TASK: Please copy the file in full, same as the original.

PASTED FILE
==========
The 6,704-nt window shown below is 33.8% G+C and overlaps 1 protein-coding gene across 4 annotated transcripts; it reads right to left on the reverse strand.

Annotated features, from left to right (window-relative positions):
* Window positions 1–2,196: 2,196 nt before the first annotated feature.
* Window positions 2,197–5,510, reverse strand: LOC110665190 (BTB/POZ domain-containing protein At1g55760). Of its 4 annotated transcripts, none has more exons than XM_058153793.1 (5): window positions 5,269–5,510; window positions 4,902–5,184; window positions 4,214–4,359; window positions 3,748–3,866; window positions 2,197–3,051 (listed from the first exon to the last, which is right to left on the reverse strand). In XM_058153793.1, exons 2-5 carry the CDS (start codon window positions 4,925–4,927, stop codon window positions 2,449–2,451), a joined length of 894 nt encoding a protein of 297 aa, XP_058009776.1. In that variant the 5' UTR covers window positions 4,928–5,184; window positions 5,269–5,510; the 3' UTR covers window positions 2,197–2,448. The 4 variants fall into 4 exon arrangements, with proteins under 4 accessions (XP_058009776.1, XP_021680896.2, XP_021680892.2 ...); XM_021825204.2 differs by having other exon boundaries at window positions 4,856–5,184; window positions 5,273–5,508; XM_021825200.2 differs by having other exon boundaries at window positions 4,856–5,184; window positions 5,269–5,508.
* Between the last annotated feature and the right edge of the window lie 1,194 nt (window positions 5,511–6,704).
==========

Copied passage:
The 6,704-nt window shown below is 33.8% G+C and overlaps 1 protein-coding gene across 4 annotated transcripts; it reads right to left on the reverse strand.

Annotated features, from left to right (window-relative positions):
* Window positions 1–2,196: 2,196 nt before the first annotated feature.
* Window positions 2,197–5,510, reverse strand: LOC110665190 (BTB/POZ domain-containing protein At1g55760). Of its 4 annotated transcripts, none has more exons than XM_058153793.1 (5): window positions 5,269–5,510; window positions 4,902–5,184; window positions 4,214–4,359; window positions 3,748–3,866; window positions 2,197–3,051 (listed from the first exon to the last, which is right to left on the reverse strand). In XM_058153793.1, exons 2-5 carry the CDS (start codon window positions 4,925–4,927, stop codon window positions 2,449–2,451), a joined length of 894 nt encoding a protein of 297 aa, XP_058009776.1. In that variant the 5' UTR covers window positions 4,928–5,184; window positions 5,269–5,510; the 3' UTR covers window positions 2,197–2,448. The 4 variants fall into 4 exon arrangements, with proteins under 4 accessions (XP_058009776.1, XP_021680896.2, XP_021680892.2 ...); XM_021825204.2 differs by having other exon boundaries at window positions 4,856–5,184; window positions 5,273–5,508; XM_021825200.2 differs by having other exon boundaries at window positions 4,856–5,184; window positions 5,269–5,508.
* Between the last annotated feature and the right edge of the window lie 1,194 nt (window positions 5,511–6,704).